Computers are rapidly getting smarter, and it’s sometimes hard to believe the things they can do now that we couldn’t imagine even five years ago. As computers get more intelligent, they can do more things automatically and help us solve problems in ways that were previously impossible. Here are just a few examples of what computers can do today
1) Compose music
While it might not be Mozart, computers can now compose music based on certain parameters, and most of us would have a hard time telling what was computer-generated and what wasn’t. Researchers at Sony CSL Research Lab in Paris created a machine-learning system called Flow Machines that can create musical pieces based on instructions input by humans. The AI then uses its self-developed emotions to develop its own unique style while staying true to your parameters. It took 10 years for engineers to code an algorithm capable of composing original melodies; Flow Machines started off as an algorithmic genome able to generate sounds with various styles and moods depending on how you ask it to perform. With many more years of work needed for improvements, we probably won’t see concerts featuring entirely AI-composed songs anytime soon—but it does provide insight into how machines can take over from human composers given enough computing power.
2) Read Your Emotions
It’s no secret that computers and robots are taking over many human tasks, but there are still plenty of things we can do better than they. One of those is identifying human emotions. Emotional intelligence may not be something that you’ve heard much about in computer technology, but it’s a big part of what makes us special, and it’s one thing that even the most advanced machines will probably never master. Using software to understand or respond to emotions has become more practical with each passing year. A few examples? Artificial Intelligence (AI) might detect your frustration if your device keeps freezing up or prevent a salesperson from selling you something if they sense sadness in your voice during a phone call; it could also evaluate if someone feels guilty when they don’t pick up their kids on time after being late several times before.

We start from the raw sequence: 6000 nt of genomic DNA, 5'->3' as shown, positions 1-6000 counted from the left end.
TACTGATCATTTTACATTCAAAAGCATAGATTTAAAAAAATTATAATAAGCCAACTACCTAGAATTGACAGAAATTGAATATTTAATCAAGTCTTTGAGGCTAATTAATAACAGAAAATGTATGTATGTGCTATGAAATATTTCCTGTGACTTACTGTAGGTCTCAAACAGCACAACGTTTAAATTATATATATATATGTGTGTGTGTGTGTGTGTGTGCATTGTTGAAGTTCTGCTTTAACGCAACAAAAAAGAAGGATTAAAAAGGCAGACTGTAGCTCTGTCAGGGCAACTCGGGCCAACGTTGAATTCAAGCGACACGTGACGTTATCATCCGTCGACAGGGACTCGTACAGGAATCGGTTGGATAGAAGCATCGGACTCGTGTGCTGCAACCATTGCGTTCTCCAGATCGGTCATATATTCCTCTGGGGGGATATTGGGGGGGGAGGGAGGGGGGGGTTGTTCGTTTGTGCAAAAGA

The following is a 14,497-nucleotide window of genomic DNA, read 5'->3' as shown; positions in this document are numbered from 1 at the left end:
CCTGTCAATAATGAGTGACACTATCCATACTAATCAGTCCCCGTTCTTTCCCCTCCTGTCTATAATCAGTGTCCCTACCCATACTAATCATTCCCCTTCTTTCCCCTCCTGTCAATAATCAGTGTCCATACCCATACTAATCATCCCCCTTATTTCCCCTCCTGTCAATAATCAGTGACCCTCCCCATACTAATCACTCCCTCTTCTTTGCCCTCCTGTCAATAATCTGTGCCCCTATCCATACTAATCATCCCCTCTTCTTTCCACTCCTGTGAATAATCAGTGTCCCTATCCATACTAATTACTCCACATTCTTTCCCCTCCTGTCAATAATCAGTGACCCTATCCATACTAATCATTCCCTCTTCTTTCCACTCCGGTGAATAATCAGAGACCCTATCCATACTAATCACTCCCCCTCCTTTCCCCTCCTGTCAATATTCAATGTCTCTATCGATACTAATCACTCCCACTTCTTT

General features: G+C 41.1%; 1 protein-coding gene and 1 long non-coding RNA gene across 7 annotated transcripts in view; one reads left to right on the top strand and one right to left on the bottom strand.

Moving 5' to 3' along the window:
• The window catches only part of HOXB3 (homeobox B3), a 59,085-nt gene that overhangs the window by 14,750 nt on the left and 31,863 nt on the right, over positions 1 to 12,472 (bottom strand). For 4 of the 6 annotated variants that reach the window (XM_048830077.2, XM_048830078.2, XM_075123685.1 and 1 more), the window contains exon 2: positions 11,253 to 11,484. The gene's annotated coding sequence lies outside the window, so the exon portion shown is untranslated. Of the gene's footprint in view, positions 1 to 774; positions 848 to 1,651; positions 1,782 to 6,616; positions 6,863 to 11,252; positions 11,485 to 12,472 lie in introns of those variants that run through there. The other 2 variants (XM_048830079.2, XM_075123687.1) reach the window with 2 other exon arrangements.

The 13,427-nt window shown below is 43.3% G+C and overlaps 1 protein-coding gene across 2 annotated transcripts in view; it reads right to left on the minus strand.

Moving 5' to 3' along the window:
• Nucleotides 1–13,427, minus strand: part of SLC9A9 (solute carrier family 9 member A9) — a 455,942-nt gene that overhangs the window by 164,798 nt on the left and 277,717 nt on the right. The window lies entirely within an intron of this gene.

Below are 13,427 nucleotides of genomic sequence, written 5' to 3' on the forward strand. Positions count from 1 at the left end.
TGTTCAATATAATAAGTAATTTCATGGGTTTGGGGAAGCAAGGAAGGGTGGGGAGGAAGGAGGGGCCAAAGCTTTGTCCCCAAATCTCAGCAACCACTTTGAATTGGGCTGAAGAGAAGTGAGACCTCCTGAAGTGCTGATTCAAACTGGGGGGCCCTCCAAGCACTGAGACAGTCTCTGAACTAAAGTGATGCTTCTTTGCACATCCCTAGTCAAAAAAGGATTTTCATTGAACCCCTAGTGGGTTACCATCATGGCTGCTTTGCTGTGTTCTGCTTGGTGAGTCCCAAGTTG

3) Diagnose diseases
One of Watson’s first big splashy hits (for lack of a better word) was its success in helping doctors diagnose patients. This isn’t exactly breaking news—IBM has been promoting Watson for years as a way to help human doctors sort through masses of data and make more informed decisions. However, there are a few important advances that have made computers like Watson much more effective than they used to be. The first is cloud computing: rather than storing all their data on their own servers, hospitals can now share enormous amounts of information with each other, which dramatically increases their collective ability to analyze huge amounts of records; similarly, they can send large numbers of highly specific questions back across these databases in search of answers and diagnoses.
4) Carry out surgery
Earlier in 2016, Google’s DeepMind AI proved it could play Go—and beat a human grandmaster at it. But now it’s set its sights on a more ambitious goal: operating an actual hospital. The team has been working with UCLH NHS Foundation Trust in London to train an AI that can diagnose eye diseases using retina scans and predict patient outcomes based on past records. Doctors are still monitoring its diagnosis accuracy, but they say that their expectations have been exceeded so far. This is just one example of how AI is becoming increasingly efficient as it learns from data sets; algorithms will likely be taking over menial tasks at work or school in no time. If you need another reason to fear technology overtaking your job, consider Tesla CEO Elon Musk’s recent warning that automation software is the single biggest risk we face as a civilization. Fear not (too much), however—AI developers tend to disagree with Musk’s assertion and believe technologies like automation will create jobs for humans.
5) Pass the Turing test
The Turing test is one of several methods that can be used to determine whether or not a computer has achieved human-level intelligence. It’s named after Alan Turing, who proposed it in 1950. The test involves a conversation between two individuals (in our case, a human and a computer). One of these individuals is isolated from both parties, and during their interaction with each other, they must attempt to identify which of them is actually human. In order for AI to pass as human, we have to struggle to tell them apart from actual humans. There are five signs that you may soon encounter true AI: machines that can think creatively; machines capable of learning abstract knowledge; machines able to speak autonomously; machines smart enough to solve problems on their own; and computers capable of solving major world issues like disease and famine.